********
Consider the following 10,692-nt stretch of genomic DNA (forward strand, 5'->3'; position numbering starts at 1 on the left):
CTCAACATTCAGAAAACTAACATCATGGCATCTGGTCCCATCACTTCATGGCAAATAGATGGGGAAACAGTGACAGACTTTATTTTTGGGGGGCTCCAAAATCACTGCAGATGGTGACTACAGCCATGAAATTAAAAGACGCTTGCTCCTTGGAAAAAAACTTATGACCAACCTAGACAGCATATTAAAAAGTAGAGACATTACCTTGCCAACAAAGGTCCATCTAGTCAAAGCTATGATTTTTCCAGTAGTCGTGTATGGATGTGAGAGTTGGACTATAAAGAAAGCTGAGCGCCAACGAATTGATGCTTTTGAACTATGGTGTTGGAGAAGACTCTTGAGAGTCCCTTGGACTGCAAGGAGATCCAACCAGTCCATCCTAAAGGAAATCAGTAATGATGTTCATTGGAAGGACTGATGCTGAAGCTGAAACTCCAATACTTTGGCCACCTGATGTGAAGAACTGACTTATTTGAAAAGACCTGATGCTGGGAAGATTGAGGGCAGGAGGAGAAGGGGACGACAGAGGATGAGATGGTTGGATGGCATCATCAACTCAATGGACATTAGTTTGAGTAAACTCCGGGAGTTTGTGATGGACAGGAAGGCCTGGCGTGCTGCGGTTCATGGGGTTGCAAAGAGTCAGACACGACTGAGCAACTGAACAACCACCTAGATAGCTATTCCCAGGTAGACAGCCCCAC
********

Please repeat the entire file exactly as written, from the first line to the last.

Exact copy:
Consider the following 10,692-nt stretch of genomic DNA (forward strand, 5'->3'; position numbering starts at 1 on the left):
CTCAACATTCAGAAAACTAACATCATGGCATCTGGTCCCATCACTTCATGGCAAATAGATGGGGAAACAGTGACAGACTTTATTTTTGGGGGGCTCCAAAATCACTGCAGATGGTGACTACAGCCATGAAATTAAAAGACGCTTGCTCCTTGGAAAAAAACTTATGACCAACCTAGACAGCATATTAAAAAGTAGAGACATTACCTTGCCAACAAAGGTCCATCTAGTCAAAGCTATGATTTTTCCAGTAGTCGTGTATGGATGTGAGAGTTGGACTATAAAGAAAGCTGAGCGCCAACGAATTGATGCTTTTGAACTATGGTGTTGGAGAAGACTCTTGAGAGTCCCTTGGACTGCAAGGAGATCCAACCAGTCCATCCTAAAGGAAATCAGTAATGATGTTCATTGGAAGGACTGATGCTGAAGCTGAAACTCCAATACTTTGGCCACCTGATGTGAAGAACTGACTTATTTGAAAAGACCTGATGCTGGGAAGATTGAGGGCAGGAGGAGAAGGGGACGACAGAGGATGAGATGGTTGGATGGCATCATCAACTCAATGGACATTAGTTTGAGTAAACTCCGGGAGTTTGTGATGGACAGGAAGGCCTGGCGTGCTGCGGTTCATGGGGTTGCAAAGAGTCAGACACGACTGAGCAACTGAACAACCACCTAGATAGCTATTCCCAGGTAGACAGCCCCAC